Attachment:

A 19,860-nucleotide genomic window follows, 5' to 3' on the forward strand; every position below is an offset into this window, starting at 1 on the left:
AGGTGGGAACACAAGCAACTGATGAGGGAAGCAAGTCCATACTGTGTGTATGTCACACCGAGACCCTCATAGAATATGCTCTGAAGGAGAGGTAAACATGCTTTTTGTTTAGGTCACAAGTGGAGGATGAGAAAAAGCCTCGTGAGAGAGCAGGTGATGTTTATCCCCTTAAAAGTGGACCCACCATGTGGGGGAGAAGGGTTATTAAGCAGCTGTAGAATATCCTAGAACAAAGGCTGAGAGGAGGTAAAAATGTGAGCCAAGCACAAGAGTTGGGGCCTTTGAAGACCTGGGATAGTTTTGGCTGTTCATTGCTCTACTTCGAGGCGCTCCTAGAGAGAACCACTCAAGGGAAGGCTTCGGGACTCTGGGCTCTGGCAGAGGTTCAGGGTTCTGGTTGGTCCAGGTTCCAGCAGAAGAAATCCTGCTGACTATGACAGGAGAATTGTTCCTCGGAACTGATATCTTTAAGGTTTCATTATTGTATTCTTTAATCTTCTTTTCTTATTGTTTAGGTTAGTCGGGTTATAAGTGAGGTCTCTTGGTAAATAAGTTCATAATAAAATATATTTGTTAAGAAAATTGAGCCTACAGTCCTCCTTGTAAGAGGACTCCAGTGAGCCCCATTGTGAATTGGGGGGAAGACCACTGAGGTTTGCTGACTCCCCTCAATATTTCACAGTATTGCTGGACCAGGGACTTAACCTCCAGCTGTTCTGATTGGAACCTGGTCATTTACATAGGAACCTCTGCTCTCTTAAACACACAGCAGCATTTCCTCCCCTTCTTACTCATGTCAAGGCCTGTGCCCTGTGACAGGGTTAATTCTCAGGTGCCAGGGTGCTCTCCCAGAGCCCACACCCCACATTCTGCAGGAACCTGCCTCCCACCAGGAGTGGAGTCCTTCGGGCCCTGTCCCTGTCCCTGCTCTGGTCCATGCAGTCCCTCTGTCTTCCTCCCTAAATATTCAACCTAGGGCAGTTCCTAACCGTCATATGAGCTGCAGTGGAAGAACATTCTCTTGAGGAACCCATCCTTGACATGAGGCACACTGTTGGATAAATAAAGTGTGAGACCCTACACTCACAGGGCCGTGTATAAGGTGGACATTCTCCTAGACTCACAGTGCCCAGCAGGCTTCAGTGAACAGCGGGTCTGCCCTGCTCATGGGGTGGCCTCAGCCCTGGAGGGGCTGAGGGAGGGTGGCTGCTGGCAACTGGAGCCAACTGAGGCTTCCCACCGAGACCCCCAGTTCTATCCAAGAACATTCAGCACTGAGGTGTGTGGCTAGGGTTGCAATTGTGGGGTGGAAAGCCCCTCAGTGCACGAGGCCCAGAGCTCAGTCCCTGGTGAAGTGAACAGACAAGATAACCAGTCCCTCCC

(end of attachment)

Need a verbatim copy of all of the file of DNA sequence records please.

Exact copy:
A 19,860-nucleotide genomic window follows, 5' to 3' on the forward strand; every position below is an offset into this window, starting at 1 on the left:
AGGTGGGAACACAAGCAACTGATGAGGGAAGCAAGTCCATACTGTGTGTATGTCACACCGAGACCCTCATAGAATATGCTCTGAAGGAGAGGTAAACATGCTTTTTGTTTAGGTCACAAGTGGAGGATGAGAAAAAGCCTCGTGAGAGAGCAGGTGATGTTTATCCCCTTAAAAGTGGACCCACCATGTGGGGGAGAAGGGTTATTAAGCAGCTGTAGAATATCCTAGAACAAAGGCTGAGAGGAGGTAAAAATGTGAGCCAAGCACAAGAGTTGGGGCCTTTGAAGACCTGGGATAGTTTTGGCTGTTCATTGCTCTACTTCGAGGCGCTCCTAGAGAGAACCACTCAAGGGAAGGCTTCGGGACTCTGGGCTCTGGCAGAGGTTCAGGGTTCTGGTTGGTCCAGGTTCCAGCAGAAGAAATCCTGCTGACTATGACAGGAGAATTGTTCCTCGGAACTGATATCTTTAAGGTTTCATTATTGTATTCTTTAATCTTCTTTTCTTATTGTTTAGGTTAGTCGGGTTATAAGTGAGGTCTCTTGGTAAATAAGTTCATAATAAAATATATTTGTTAAGAAAATTGAGCCTACAGTCCTCCTTGTAAGAGGACTCCAGTGAGCCCCATTGTGAATTGGGGGGAAGACCACTGAGGTTTGCTGACTCCCCTCAATATTTCACAGTATTGCTGGACCAGGGACTTAACCTCCAGCTGTTCTGATTGGAACCTGGTCATTTACATAGGAACCTCTGCTCTCTTAAACACACAGCAGCATTTCCTCCCCTTCTTACTCATGTCAAGGCCTGTGCCCTGTGACAGGGTTAATTCTCAGGTGCCAGGGTGCTCTCCCAGAGCCCACACCCCACATTCTGCAGGAACCTGCCTCCCACCAGGAGTGGAGTCCTTCGGGCCCTGTCCCTGTCCCTGCTCTGGTCCATGCAGTCCCTCTGTCTTCCTCCCTAAATATTCAACCTAGGGCAGTTCCTAACCGTCATATGAGCTGCAGTGGAAGAACATTCTCTTGAGGAACCCATCCTTGACATGAGGCACACTGTTGGATAAATAAAGTGTGAGACCCTACACTCACAGGGCCGTGTATAAGGTGGACATTCTCCTAGACTCACAGTGCCCAGCAGGCTTCAGTGAACAGCGGGTCTGCCCTGCTCATGGGGTGGCCTCAGCCCTGGAGGGGCTGAGGGAGGGTGGCTGCTGGCAACTGGAGCCAACTGAGGCTTCCCACCGAGACCCCCAGTTCTATCCAAGAACATTCAGCACTGAGGTGTGTGGCTAGGGTTGCAATTGTGGGGTGGAAAGCCCCTCAGTGCACGAGGCCCAGAGCTCAGTCCCTGGTGAAGTGAACAGACAAGATAACCAGTCCCTCCC